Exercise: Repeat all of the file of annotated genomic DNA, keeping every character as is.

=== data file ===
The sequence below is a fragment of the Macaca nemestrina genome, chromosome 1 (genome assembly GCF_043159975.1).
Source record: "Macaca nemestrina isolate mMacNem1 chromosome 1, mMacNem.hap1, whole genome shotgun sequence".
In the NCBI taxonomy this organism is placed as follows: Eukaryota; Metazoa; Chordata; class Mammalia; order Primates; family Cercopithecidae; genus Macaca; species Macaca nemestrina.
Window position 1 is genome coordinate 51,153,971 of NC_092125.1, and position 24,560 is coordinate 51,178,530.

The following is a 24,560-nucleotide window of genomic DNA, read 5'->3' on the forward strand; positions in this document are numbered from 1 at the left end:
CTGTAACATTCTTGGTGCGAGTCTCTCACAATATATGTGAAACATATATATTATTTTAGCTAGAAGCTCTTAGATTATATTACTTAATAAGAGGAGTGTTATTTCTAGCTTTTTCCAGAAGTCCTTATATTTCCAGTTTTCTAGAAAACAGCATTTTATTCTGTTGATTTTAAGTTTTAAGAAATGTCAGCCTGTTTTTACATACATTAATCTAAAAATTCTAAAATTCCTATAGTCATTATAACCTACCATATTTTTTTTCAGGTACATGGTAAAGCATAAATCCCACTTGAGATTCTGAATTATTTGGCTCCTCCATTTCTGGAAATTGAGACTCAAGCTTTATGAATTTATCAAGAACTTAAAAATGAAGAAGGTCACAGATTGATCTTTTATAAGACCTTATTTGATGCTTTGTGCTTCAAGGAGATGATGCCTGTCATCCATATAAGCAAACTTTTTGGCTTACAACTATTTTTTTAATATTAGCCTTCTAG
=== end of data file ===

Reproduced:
The sequence below is a fragment of the Macaca nemestrina genome, chromosome 1 (genome assembly GCF_043159975.1).
Source record: "Macaca nemestrina isolate mMacNem1 chromosome 1, mMacNem.hap1, whole genome shotgun sequence".
In the NCBI taxonomy this organism is placed as follows: Eukaryota; Metazoa; Chordata; class Mammalia; order Primates; family Cercopithecidae; genus Macaca; species Macaca nemestrina.
Window position 1 is genome coordinate 51,153,971 of NC_092125.1, and position 24,560 is coordinate 51,178,530.

The following is a 24,560-nucleotide window of genomic DNA, read 5'->3' on the forward strand; positions in this document are numbered from 1 at the left end:
CTGTAACATTCTTGGTGCGAGTCTCTCACAATATATGTGAAACATATATATTATTTTAGCTAGAAGCTCTTAGATTATATTACTTAATAAGAGGAGTGTTATTTCTAGCTTTTTCCAGAAGTCCTTATATTTCCAGTTTTCTAGAAAACAGCATTTTATTCTGTTGATTTTAAGTTTTAAGAAATGTCAGCCTGTTTTTACATACATTAATCTAAAAATTCTAAAATTCCTATAGTCATTATAACCTACCATATTTTTTTTCAGGTACATGGTAAAGCATAAATCCCACTTGAGATTCTGAATTATTTGGCTCCTCCATTTCTGGAAATTGAGACTCAAGCTTTATGAATTTATCAAGAACTTAAAAATGAAGAAGGTCACAGATTGATCTTTTATAAGACCTTATTTGATGCTTTGTGCTTCAAGGAGATGATGCCTGTCATCCATATAAGCAAACTTTTTGGCTTACAACTATTTTTTTAATATTAGCCTTCTAG